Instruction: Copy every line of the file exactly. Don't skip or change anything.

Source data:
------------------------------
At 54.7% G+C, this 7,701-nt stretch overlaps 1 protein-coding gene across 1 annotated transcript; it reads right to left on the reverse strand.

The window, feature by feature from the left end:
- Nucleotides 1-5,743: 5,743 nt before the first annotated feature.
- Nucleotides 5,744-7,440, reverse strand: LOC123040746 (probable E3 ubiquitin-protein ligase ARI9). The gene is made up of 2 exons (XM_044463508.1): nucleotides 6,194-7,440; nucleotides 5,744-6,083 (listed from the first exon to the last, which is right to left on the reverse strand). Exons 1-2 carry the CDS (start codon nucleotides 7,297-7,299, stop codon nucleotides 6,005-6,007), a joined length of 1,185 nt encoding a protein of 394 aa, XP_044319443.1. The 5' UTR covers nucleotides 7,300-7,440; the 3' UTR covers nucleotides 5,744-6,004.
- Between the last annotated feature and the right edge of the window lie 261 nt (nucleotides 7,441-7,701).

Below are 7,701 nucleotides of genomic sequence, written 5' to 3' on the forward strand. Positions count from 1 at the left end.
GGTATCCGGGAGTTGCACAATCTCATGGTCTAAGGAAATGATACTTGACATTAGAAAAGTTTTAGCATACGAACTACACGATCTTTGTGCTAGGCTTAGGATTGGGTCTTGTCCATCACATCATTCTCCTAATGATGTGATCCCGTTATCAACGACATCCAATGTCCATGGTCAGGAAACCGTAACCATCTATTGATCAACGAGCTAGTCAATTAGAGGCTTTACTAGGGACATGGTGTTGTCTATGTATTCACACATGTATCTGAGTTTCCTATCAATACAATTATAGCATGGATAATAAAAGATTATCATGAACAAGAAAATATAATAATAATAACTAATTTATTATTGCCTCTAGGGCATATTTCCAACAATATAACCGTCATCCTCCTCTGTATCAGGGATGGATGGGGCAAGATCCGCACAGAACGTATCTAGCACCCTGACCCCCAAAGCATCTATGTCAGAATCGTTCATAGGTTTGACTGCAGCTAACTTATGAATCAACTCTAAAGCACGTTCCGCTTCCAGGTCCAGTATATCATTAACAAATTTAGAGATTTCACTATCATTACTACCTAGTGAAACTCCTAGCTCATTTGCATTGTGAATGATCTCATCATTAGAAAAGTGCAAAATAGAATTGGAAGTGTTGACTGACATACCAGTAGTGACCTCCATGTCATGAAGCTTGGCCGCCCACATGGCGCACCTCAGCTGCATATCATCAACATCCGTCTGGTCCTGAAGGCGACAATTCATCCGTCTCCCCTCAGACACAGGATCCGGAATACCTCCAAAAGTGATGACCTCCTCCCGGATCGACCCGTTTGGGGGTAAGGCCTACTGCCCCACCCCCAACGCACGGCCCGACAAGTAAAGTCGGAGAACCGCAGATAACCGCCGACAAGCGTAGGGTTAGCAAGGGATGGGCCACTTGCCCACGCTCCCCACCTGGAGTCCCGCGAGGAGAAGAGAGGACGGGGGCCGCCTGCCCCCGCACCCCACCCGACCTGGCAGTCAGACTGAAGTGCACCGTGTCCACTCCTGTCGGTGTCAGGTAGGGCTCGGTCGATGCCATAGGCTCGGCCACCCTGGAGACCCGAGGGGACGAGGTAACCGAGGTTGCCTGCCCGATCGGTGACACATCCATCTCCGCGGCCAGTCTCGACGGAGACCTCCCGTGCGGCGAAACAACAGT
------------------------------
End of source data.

At 54.7% G+C, this 7,701-nt stretch overlaps 1 protein-coding gene across 1 annotated transcript; it reads right to left on the reverse strand.

The window, feature by feature from the left end:
- Nucleotides 1-5,743: 5,743 nt before the first annotated feature.
- Nucleotides 5,744-7,440, reverse strand: LOC123040746 (probable E3 ubiquitin-protein ligase ARI9). The gene is made up of 2 exons (XM_044463508.1): nucleotides 6,194-7,440; nucleotides 5,744-6,083 (listed from the first exon to the last, which is right to left on the reverse strand). Exons 1-2 carry the CDS (start codon nucleotides 7,297-7,299, stop codon nucleotides 6,005-6,007), a joined length of 1,185 nt encoding a protein of 394 aa, XP_044319443.1. The 5' UTR covers nucleotides 7,300-7,440; the 3' UTR covers nucleotides 5,744-6,004.
- Between the last annotated feature and the right edge of the window lie 261 nt (nucleotides 7,441-7,701).

Below are 7,701 nucleotides of genomic sequence, written 5' to 3' on the forward strand. Positions count from 1 at the left end.
GGTATCCGGGAGTTGCACAATCTCATGGTCTAAGGAAATGATACTTGACATTAGAAAAGTTTTAGCATACGAACTACACGATCTTTGTGCTAGGCTTAGGATTGGGTCTTGTCCATCACATCATTCTCCTAATGATGTGATCCCGTTATCAACGACATCCAATGTCCATGGTCAGGAAACCGTAACCATCTATTGATCAACGAGCTAGTCAATTAGAGGCTTTACTAGGGACATGGTGTTGTCTATGTATTCACACATGTATCTGAGTTTCCTATCAATACAATTATAGCATGGATAATAAAAGATTATCATGAACAAGAAAATATAATAATAATAACTAATTTATTATTGCCTCTAGGGCATATTTCCAACAATATAACCGTCATCCTCCTCTGTATCAGGGATGGATGGGGCAAGATCCGCACAGAACGTATCTAGCACCCTGACCCCCAAAGCATCTATGTCAGAATCGTTCATAGGTTTGACTGCAGCTAACTTATGAATCAACTCTAAAGCACGTTCCGCTTCCAGGTCCAGTATATCATTAACAAATTTAGAGATTTCACTATCATTACTACCTAGTGAAACTCCTAGCTCATTTGCATTGTGAATGATCTCATCATTAGAAAAGTGCAAAATAGAATTGGAAGTGTTGACTGACATACCAGTAGTGACCTCCATGTCATGAAGCTTGGCCGCCCACATGGCGCACCTCAGCTGCATATCATCAACATCCGTCTGGTCCTGAAGGCGACAATTCATCCGTCTCCCCTCAGACACAGGATCCGGAATACCTCCAAAAGTGATGACCTCCTCCCGGATCGACCCGTTTGGGGGTAAGGCCTACTGCCCCACCCCCAACGCACGGCCCGACAAGTAAAGTCGGAGAACCGCAGATAACCGCCGACAAGCGTAGGGTTAGCAAGGGATGGGCCACTTGCCCACGCTCCCCACCTGGAGTCCCGCGAGGAGAAGAGAGGACGGGGGCCGCCTGCCCCCGCACCCCACCCGACCTGGCAGTCAGACTGAAGTGCACCGTGTCCACTCCTGTCGGTGTCAGGTAGGGCTCGGTCGATGCCATAGGCTCGGCCACCCTGGAGACCCGAGGGGACGAGGTAACCGAGGTTGCCTGCCCGATCGGTGACACATCCATCTCCGCGGCCAGTCTCGACGGAGACCTCCCGTGCGGCGAAACAACAGT